Language ←→ Music

Dissertation research

My dissertation research explored whether musicians/nonmusicians differ in the acoustic cues used to perceive speech in challenging listening conditions. I explored whether the “musician’s advantage” for speech perception increases in challenging listening conditions. For example, does musicianship improve your ability to understand your friend in a crowded restaurant?

I worked with Dr. Georgia Zellou, Dr. Santiago Barreda, and Dr. Antoine Shahin on these projects in the UC Davis Phonetics Lab.

You can read my full dissertation, “Investigating the Effect of Musical Training on Speech-in-Speech Perception: The Role of f0, Timing, and Spectral Cues” at:


Perception of double vowels on the basis of fundamental frequency (f0) differences: A comparison of musicians and nonmusicians: This study investigated the effect of f0 separation on the identification of two concurrently presented steady-state artificial vowel sounds – with musicians hypothesized to show greater accuracy than nonmusicians at smaller f0 differences based on their extensive training with pitch. Accuracy in identifying both vowels was coded as binomial data (i.e., both vowels identified =1 or not=0) and modeled using a logistic regression. Results suggest that double vowel intelligibility is significantly higher in the musician group (p<0.014) and significantly improves with increases in pitch separation (p<0.001), with decreasing listener age (p<0.017), and increasing Euclidean distance in F1/F2 frequency between the vowels (p<0.001). These results suggest that musicians’ purported “advantage” in perceptually challenging situations may be rooted in their differential encoding of f0 cues to aid in speech stream segregation. I presented this work in a talk at the Northwest Phon{etics; ology} Conference (NoWPhon) in Vancouver, BC and at the Music, Language, and Cognition International Summer School in Como, Italy.

Musicians’ vs. nonmusicians’ use of f0 cues for speech perception with a single-talker interferer: In a behavioral experiment, listeners (musicians and nonmusicians) ranging from ages 18-72 identified the target sentence they heard – while ignoring an interferer sentence, which differed in pitch. We found that accuracy for identifying the target sentence was highest for younger musicians (compared to nonmusicians). There was no difference between musicians and nonmusicians over age 40, even when controlling for hearing ability. Importantly, this work provides evidence that musical experience can affect speech perception. This study shows that musicians have an advantage for speech perception in noisy situations (such as crowded restaurants, airports, etc.), but this advantage is lost as we grow older. I gave a talk on this work in January at the Linguistic Society of America’s Annual Meeting in Salt Lake City, UT.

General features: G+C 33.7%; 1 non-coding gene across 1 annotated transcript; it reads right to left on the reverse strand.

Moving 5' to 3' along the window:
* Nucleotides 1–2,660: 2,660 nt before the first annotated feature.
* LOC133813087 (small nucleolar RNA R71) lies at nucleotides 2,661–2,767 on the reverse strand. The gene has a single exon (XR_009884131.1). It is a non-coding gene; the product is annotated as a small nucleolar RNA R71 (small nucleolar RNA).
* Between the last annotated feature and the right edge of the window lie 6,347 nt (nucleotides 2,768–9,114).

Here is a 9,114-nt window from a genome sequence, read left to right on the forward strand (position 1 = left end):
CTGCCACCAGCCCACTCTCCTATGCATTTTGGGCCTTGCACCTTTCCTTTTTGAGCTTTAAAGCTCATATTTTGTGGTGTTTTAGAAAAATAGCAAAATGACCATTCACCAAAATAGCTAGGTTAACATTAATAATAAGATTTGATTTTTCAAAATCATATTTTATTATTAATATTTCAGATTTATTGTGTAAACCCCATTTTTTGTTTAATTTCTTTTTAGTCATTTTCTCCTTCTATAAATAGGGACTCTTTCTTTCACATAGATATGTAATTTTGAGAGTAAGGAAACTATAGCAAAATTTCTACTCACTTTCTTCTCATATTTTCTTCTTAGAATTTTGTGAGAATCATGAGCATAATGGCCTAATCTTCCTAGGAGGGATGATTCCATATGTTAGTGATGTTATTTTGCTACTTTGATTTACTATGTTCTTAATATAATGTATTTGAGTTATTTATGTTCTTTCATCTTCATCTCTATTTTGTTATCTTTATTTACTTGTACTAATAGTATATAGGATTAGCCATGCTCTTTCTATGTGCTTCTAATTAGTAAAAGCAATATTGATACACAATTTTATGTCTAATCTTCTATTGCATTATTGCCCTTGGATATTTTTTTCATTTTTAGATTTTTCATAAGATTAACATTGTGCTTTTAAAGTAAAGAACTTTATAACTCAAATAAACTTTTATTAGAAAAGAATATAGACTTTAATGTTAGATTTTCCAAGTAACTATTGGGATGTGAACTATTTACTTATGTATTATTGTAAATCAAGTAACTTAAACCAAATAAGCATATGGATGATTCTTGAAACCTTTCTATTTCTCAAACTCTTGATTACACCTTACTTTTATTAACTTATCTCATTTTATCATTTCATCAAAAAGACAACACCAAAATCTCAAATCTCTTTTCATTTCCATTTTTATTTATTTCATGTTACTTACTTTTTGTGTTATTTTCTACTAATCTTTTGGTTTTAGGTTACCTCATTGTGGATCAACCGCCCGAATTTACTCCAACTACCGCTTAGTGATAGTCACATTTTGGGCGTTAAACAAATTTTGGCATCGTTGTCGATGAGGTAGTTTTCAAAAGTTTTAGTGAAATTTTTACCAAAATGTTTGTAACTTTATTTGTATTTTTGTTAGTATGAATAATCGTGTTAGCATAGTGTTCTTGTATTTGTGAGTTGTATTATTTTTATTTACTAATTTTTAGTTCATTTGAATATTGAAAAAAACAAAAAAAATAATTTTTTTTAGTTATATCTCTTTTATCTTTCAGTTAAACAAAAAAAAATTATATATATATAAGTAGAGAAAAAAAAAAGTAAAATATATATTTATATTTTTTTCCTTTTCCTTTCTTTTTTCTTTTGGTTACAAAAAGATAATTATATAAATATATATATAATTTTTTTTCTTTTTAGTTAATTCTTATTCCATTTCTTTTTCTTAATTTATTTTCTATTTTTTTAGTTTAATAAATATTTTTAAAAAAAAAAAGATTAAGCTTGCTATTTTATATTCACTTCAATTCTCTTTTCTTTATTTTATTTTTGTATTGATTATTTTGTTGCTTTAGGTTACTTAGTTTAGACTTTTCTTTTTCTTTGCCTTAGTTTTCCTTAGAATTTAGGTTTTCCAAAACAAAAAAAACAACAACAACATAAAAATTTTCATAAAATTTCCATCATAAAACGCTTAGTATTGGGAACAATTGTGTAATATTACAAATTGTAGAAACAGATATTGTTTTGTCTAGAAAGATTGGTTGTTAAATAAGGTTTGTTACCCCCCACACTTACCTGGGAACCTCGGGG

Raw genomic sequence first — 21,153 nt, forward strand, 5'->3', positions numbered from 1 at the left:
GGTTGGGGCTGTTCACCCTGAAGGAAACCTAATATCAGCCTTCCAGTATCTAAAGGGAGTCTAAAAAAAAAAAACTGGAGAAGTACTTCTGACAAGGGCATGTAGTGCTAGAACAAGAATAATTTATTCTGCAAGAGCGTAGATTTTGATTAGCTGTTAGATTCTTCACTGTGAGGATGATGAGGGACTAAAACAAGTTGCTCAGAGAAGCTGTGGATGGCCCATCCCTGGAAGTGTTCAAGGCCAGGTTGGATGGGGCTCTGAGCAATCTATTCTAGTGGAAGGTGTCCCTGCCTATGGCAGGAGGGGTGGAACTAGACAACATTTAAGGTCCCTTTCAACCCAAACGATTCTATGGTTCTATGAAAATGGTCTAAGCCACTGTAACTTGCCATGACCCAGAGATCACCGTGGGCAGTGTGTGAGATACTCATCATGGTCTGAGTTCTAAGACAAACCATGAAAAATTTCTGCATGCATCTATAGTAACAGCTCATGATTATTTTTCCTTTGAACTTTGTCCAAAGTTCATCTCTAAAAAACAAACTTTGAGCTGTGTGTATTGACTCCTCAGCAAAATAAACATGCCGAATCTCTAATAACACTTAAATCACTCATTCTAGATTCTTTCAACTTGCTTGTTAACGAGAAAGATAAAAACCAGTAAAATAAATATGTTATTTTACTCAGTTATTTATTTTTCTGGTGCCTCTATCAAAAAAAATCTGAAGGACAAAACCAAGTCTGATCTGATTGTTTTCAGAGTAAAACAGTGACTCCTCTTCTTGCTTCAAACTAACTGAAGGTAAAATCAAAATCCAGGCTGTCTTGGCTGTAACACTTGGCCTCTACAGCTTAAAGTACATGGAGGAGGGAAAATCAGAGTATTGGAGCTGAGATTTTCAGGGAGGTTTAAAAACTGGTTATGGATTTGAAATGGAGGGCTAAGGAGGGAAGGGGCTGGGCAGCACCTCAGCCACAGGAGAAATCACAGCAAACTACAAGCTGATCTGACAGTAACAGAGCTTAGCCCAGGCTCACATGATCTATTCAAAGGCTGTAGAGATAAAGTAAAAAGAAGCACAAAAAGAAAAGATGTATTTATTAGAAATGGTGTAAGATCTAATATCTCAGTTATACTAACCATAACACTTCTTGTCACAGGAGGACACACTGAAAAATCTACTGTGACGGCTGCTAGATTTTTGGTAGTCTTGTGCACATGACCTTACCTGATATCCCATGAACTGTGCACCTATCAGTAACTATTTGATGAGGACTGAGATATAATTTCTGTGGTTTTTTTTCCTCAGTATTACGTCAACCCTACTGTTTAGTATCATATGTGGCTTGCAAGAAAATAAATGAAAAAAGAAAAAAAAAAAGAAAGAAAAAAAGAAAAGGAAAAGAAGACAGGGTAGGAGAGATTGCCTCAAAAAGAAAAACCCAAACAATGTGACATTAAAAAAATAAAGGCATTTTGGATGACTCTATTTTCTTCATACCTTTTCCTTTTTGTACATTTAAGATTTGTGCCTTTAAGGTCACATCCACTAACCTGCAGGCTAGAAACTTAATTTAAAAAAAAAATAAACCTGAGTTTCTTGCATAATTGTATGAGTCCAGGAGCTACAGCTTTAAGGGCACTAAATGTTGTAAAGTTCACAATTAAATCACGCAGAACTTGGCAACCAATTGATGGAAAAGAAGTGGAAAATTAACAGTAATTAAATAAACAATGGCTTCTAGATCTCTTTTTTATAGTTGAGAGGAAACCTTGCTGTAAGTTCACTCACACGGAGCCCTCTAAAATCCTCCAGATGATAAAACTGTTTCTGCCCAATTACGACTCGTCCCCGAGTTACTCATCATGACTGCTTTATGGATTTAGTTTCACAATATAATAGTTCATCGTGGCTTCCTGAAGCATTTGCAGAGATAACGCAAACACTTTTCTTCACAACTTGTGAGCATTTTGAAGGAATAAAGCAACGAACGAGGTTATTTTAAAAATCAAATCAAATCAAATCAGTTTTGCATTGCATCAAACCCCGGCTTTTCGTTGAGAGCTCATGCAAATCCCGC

Click here for the 2018 LSA Conference Proceeding Paper: Investigating a possible “musician advantage” for speech-in-speech perception: The role of f0 separation.

Other related projects

Meta-analysis of language & music auditory processing: In an effort to test whether trained musicians (relative to nonmusicians) show different patterns of cerebral lateralization for speech and music perception, I conducted a Activation Likelihood Estimation (ALE) (Turkletaub et al., 2002) analysis. This method uses coordinates reported for particular contrasts (e.g., speech sounds vs. noise, sinusoidal tones, etc.) in published fMRI/PET studies to explore shared areas and networks of activation. While additional research is necessary, these preliminary findings suggest that musical training may drive a more bilateral pattern of activation for both speech and music perception, while nonmusicians show a more canonical left lateralization for language and right lateralization for music. I presented this research at the Society for the Neurobiology of Language Conference (October 2015, Chicago) and at the UC Davis Symposium on Language Research (April 2015, Davis). This project also won the UC Davis Department of Linguistics Lapointe Award in 2015.

2015-10-15 18.43.00
Society for the Neurobiology of Language (SNL) Annual Meeting 2015

Neural language processing in musicians vs. nonmusicians: An investigation of the ‘visual word form area’ (with David Corina & Laurel Lawyer): In 2014 we developed a pilot study examining the effects of language and musical experience on the visual processing pathways in the putative ‘visual word form area’ (VWFA) — a region in the left fusiform gyrus that preferentially responds to visually-presented language. Our preliminary results suggest that extensive musical training may have an effect on patterns of lateralization for word reading. I’ve presented this work at the Society for the Neurobiology of Language Conference (August 2014, Amsterdam), UC Davis Symposium on Language Research (April 2014, Davis), and the Interdisciplinary Graduate and Professional Symposium (April 2014, Davis), where it won the Chancellor’s Grand Prize for Best Oral Presentation ($5,000) and Dean’s Prize for Best Oral Presentation in Social Sciences ($1,000).

Chancellor’s Grand Prize for Best Oral Presentation, UC Davis Interdisciplinary Graduate & Professional Symposium (IGPS) 2014
Society for the Neurobiology of Language (SNL) Annual Meeting 2014